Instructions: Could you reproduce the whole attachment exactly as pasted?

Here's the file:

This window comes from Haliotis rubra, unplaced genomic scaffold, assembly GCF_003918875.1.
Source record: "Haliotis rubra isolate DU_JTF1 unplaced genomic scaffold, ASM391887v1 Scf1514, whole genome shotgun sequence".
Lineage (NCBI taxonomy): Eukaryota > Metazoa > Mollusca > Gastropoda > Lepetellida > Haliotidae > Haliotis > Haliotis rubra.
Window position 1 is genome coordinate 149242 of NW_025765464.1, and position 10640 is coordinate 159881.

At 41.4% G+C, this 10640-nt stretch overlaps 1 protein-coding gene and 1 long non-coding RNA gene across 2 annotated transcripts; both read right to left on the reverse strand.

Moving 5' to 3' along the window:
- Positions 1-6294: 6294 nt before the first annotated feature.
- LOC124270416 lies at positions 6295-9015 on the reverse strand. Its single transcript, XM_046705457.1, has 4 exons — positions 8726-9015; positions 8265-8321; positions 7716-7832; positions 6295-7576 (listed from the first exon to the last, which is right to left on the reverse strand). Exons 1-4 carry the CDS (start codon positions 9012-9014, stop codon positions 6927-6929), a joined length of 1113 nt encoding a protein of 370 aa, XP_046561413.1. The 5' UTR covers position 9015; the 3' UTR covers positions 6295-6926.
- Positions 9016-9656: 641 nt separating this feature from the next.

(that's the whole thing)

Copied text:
This window comes from Haliotis rubra, unplaced genomic scaffold, assembly GCF_003918875.1.
Source record: "Haliotis rubra isolate DU_JTF1 unplaced genomic scaffold, ASM391887v1 Scf1514, whole genome shotgun sequence".
Lineage (NCBI taxonomy): Eukaryota > Metazoa > Mollusca > Gastropoda > Lepetellida > Haliotidae > Haliotis > Haliotis rubra.
Window position 1 is genome coordinate 149242 of NW_025765464.1, and position 10640 is coordinate 159881.

At 41.4% G+C, this 10640-nt stretch overlaps 1 protein-coding gene and 1 long non-coding RNA gene across 2 annotated transcripts; both read right to left on the reverse strand.

Moving 5' to 3' along the window:
- Positions 1-6294: 6294 nt before the first annotated feature.
- LOC124270416 lies at positions 6295-9015 on the reverse strand. Its single transcript, XM_046705457.1, has 4 exons — positions 8726-9015; positions 8265-8321; positions 7716-7832; positions 6295-7576 (listed from the first exon to the last, which is right to left on the reverse strand). Exons 1-4 carry the CDS (start codon positions 9012-9014, stop codon positions 6927-6929), a joined length of 1113 nt encoding a protein of 370 aa, XP_046561413.1. The 5' UTR covers position 9015; the 3' UTR covers positions 6295-6926.
- Positions 9016-9656: 641 nt separating this feature from the next.